Course registration at college can be a big hassle and is almost never talked about. Classes you want to take fill up before you get a chance to register. You might change your mind about a class you want to take and must struggle to find another class to fit in the same time period. You also have to make sure no classes clash by time. Like I said, it's a big hassle.
This semester, I was waitlisted for two classes. Most people in this situation, especially first years, freak out because they don't know what to do. Here is what you should do when this happens.
1. Don't freak out.
This is a rule you should continue to follow no matter what you do in life, but is especially helpful in this situation.
2. Email the professor.
Around this time, professors are getting flooded with requests from students wanting to get into full classes. This doesn't mean you shouldn't burden them with your email; it means they are expecting interested students to email them. Send a short, concise message telling them that you are interested in the class and ask if there would be any chance for you to get in.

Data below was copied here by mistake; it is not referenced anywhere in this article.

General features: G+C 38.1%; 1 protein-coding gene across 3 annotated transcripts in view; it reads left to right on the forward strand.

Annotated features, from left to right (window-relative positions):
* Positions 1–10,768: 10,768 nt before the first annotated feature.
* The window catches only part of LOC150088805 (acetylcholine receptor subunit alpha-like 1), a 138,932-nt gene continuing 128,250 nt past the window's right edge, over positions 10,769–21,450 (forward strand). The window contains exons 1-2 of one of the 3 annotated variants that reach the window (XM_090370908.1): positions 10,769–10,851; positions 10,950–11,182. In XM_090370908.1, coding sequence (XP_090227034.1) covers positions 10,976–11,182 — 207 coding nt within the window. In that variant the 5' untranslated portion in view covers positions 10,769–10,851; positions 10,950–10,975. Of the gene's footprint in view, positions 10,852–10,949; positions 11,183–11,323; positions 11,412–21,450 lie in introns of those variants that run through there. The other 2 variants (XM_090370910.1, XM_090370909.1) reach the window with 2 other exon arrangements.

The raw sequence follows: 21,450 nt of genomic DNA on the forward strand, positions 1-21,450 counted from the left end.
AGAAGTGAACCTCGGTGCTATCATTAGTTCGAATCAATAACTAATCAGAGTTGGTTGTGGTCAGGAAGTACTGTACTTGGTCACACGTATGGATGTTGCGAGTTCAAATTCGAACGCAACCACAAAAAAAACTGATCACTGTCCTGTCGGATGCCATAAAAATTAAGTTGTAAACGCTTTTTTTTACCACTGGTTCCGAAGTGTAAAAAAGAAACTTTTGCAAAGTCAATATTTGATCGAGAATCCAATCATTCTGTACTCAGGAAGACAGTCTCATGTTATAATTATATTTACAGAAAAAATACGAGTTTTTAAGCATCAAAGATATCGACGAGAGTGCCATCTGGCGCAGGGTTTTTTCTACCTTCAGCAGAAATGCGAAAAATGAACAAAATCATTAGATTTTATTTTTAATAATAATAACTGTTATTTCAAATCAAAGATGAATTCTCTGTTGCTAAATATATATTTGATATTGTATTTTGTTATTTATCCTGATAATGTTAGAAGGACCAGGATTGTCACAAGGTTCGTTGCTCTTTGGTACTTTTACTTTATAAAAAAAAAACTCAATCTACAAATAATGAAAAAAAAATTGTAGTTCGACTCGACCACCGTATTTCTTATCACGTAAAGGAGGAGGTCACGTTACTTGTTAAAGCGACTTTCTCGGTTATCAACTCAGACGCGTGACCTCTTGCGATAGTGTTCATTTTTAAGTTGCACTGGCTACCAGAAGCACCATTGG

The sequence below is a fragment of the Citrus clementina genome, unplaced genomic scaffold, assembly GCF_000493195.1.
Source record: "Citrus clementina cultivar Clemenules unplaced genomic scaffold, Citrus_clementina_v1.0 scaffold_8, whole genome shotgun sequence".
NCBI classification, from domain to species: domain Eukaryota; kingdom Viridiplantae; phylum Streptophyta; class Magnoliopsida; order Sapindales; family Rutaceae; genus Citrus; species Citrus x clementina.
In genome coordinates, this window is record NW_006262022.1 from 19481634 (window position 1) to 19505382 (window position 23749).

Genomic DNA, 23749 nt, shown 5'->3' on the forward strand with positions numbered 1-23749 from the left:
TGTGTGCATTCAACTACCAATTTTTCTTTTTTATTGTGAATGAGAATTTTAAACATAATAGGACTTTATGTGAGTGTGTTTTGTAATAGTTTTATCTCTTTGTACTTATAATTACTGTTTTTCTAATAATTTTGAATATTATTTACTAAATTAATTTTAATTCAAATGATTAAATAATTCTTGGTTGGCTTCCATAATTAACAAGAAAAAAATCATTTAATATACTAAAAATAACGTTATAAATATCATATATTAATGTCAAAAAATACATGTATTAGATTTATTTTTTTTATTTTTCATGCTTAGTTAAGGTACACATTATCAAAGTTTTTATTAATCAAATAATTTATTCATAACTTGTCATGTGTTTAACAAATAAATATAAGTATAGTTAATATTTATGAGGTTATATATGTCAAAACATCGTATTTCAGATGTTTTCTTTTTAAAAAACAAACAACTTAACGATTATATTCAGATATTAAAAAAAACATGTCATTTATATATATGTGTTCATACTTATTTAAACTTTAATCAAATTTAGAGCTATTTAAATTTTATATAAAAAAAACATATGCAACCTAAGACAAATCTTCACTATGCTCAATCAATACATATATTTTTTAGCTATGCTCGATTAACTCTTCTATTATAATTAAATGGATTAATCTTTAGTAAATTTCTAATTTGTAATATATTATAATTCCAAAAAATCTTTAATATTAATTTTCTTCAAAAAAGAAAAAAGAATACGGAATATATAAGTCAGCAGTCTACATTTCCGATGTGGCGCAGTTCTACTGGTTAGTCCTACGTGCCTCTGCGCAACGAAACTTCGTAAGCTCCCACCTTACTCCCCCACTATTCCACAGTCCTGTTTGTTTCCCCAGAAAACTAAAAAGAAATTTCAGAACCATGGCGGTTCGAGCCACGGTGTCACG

3. Attend the first class.
Often, the advice professors will give you when they reply to your email is to attend the first class. The first class isn't the most important class in terms of what will be taught. However, attending the first class means you are serious about taking the course and aren't going to give up on it.
4. Keep attending class.
Every student is in the same position as you are. They registered for more classes than they want to take and are "shopping." For the first couple of weeks, you can drop or add classes as you please, which means that classes that were once full will have spaces. If you keep attending class and keep up with assignments, odds are that you will have priority. Professors give preference to people who need the class for a major and then from higher to lower class year (senior to freshman).
5. Have a backup plan.
For two weeks, or until I find out whether I get into my waitlisted class, I will be attending more than the usual number of classes. This is so that if I don't get into my waitlisted class, I won't have a credit shortage and I won't have to fall back in my backup class. Chances are that enough people will drop the class, especially if it is very difficult like computer science, and you will have a chance. In popular classes like art and psychology, odds are you probably won't get in, so prepare for that.
6. Remember that everything works out at the end.
Life is full of surprises. So what if you didn't get into the class you wanted? Your life obviously has something else in store for you. It's your job to make sure you make the best out of what you have.